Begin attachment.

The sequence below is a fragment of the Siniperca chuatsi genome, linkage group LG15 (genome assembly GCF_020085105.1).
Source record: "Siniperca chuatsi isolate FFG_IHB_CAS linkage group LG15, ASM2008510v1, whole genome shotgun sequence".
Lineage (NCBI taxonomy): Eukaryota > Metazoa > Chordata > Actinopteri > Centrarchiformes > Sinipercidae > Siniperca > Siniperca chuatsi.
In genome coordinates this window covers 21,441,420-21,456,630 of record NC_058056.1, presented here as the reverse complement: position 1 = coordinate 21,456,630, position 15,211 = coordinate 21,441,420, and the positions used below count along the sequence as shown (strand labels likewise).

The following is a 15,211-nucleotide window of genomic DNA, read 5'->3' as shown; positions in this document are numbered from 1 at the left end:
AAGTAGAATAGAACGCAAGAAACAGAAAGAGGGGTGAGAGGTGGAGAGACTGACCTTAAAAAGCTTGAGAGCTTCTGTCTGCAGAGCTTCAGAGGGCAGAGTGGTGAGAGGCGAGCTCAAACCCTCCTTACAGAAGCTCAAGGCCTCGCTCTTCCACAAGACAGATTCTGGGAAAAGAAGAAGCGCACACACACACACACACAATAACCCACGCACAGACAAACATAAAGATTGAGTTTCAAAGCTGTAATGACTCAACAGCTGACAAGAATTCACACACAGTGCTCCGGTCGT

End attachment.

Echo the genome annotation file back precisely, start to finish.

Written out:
The sequence below is a fragment of the Siniperca chuatsi genome, linkage group LG15 (genome assembly GCF_020085105.1).
Source record: "Siniperca chuatsi isolate FFG_IHB_CAS linkage group LG15, ASM2008510v1, whole genome shotgun sequence".
Lineage (NCBI taxonomy): Eukaryota > Metazoa > Chordata > Actinopteri > Centrarchiformes > Sinipercidae > Siniperca > Siniperca chuatsi.
In genome coordinates this window covers 21,441,420-21,456,630 of record NC_058056.1, presented here as the reverse complement: position 1 = coordinate 21,456,630, position 15,211 = coordinate 21,441,420, and the positions used below count along the sequence as shown (strand labels likewise).

The following is a 15,211-nucleotide window of genomic DNA, read 5'->3' as shown; positions in this document are numbered from 1 at the left end:
AAGTAGAATAGAACGCAAGAAACAGAAAGAGGGGTGAGAGGTGGAGAGACTGACCTTAAAAAGCTTGAGAGCTTCTGTCTGCAGAGCTTCAGAGGGCAGAGTGGTGAGAGGCGAGCTCAAACCCTCCTTACAGAAGCTCAAGGCCTCGCTCTTCCACAAGACAGATTCTGGGAAAAGAAGAAGCGCACACACACACACACACAATAACCCACGCACAGACAAACATAAAGATTGAGTTTCAAAGCTGTAATGACTCAACAGCTGACAAGAATTCACACACAGTGCTCCGGTCGT